Many examples of species showing transitional features have been discovered. Ichthyostega was one of the first primitive amphibians, with nostrils and more efficient lungs. It had four sturdy limbs, a neck, a tail with fins and a skull very similar to that of the lobe-finned fish, Eusthenopteron. Amphibians evolved adaptations that allowed them to stay out of the water for longer periods. Their lungs improved and their skeletons became heavier and stronger, better able to support the weight of their bodies on land. They developed "hands" and "feet" with five or more digits;[15] the skin became more capable of retaining body fluids and resisting desiccation. The fish's hyomandibula bone in the hyoid region behind the gills diminished in size and became the stapes of the amphibian ear, an adaptation necessary for hearing on dry land. An affinity between the amphibians and the teleost fish is the multi-folded structure of the teeth and the paired supra-occipital bones at the back of the head, neither of these features being found elsewhere in the animal kingdom.


DIPLOCAULUS

The Permian lepospondyl Diplocaulus was largely aquatic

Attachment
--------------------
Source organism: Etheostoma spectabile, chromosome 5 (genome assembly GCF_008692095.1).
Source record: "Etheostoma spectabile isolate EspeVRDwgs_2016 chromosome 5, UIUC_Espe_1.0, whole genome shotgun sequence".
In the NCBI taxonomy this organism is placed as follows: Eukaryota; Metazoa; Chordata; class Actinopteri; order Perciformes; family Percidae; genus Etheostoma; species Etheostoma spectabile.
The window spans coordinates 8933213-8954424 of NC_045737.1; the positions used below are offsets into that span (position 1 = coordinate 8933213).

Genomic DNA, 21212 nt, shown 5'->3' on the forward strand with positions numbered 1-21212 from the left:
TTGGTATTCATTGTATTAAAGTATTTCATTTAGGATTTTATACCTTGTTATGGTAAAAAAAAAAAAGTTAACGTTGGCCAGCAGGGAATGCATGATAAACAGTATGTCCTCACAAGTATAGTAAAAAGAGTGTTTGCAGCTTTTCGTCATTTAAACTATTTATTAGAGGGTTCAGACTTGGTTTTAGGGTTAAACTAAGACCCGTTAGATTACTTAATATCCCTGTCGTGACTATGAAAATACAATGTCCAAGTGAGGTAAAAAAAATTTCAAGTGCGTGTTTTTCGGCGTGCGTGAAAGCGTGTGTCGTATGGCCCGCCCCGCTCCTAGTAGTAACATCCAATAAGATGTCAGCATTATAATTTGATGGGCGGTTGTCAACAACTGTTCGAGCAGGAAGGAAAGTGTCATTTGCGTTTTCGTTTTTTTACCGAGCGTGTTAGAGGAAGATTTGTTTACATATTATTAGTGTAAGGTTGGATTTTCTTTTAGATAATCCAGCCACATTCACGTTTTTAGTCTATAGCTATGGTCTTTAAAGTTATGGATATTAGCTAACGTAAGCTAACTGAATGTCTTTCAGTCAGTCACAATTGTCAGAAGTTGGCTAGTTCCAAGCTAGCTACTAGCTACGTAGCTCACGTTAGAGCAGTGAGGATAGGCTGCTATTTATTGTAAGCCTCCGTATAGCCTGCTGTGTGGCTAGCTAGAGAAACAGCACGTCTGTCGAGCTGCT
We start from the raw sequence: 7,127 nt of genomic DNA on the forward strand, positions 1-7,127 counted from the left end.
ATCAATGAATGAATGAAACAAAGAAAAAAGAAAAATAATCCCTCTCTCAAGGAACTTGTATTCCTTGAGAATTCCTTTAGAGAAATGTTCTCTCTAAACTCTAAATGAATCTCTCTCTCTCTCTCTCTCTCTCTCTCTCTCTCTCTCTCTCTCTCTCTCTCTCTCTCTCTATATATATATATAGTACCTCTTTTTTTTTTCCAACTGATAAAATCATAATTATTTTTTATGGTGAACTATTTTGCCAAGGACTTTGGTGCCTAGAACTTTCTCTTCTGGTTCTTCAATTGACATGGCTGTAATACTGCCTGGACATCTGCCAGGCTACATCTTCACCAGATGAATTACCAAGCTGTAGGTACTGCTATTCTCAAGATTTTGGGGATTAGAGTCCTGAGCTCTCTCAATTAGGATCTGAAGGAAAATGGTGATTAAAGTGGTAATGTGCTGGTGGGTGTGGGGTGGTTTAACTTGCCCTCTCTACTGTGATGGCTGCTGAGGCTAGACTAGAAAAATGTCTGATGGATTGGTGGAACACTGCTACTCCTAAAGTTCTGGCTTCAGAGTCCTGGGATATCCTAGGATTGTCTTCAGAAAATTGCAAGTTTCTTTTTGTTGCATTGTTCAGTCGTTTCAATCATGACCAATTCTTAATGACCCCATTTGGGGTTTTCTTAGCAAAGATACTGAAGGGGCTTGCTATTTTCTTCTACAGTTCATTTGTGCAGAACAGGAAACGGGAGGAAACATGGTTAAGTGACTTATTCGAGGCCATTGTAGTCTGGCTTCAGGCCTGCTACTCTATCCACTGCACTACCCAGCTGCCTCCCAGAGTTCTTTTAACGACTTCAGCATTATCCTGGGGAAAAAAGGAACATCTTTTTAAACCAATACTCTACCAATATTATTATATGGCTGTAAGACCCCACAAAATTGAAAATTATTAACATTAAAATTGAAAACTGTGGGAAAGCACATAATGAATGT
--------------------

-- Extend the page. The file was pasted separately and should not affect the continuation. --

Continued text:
At the end of the Devonian period (360 million years ago), the seas, rivers and lakes were teeming with life while the land was the realm of early plants and devoid of vertebrates, though some, such as Ichthyostega, may have sometimes hauled themselves out of the water. It is thought they may have propelled themselves with their forelimbs, dragging their hindquarters in a similar manner to that used by the elephant seal. In the early Carboniferous (360 to 345 million years ago), the climate became wet and warm. Extensive swamps developed with mosses, ferns, horsetails and calamites. Air-breathing arthropods evolved and invaded the land where they provided food for the carnivorous amphibians that began to adapt to the terrestrial environment. There were no other tetrapods on the land and the amphibians were at the top of the food chain, occupying the ecological position currently held by the crocodile. Though equipped with limbs and the ability to breathe air, most still had a long tapering body and strong tail. They were the top land predators, sometimes reaching several metres in length, preying on the large insects of the period and the many types of fish in the water. They still needed to return to water to lay their shell-less eggs, and even most modern amphibians have a fully aquatic larval stage with gills like their fish ancestors. It was the development of the amniotic egg, which prevents the developing embryo from drying out, that enabled the reptiles to reproduce on land and which led to their dominance in the period that followed.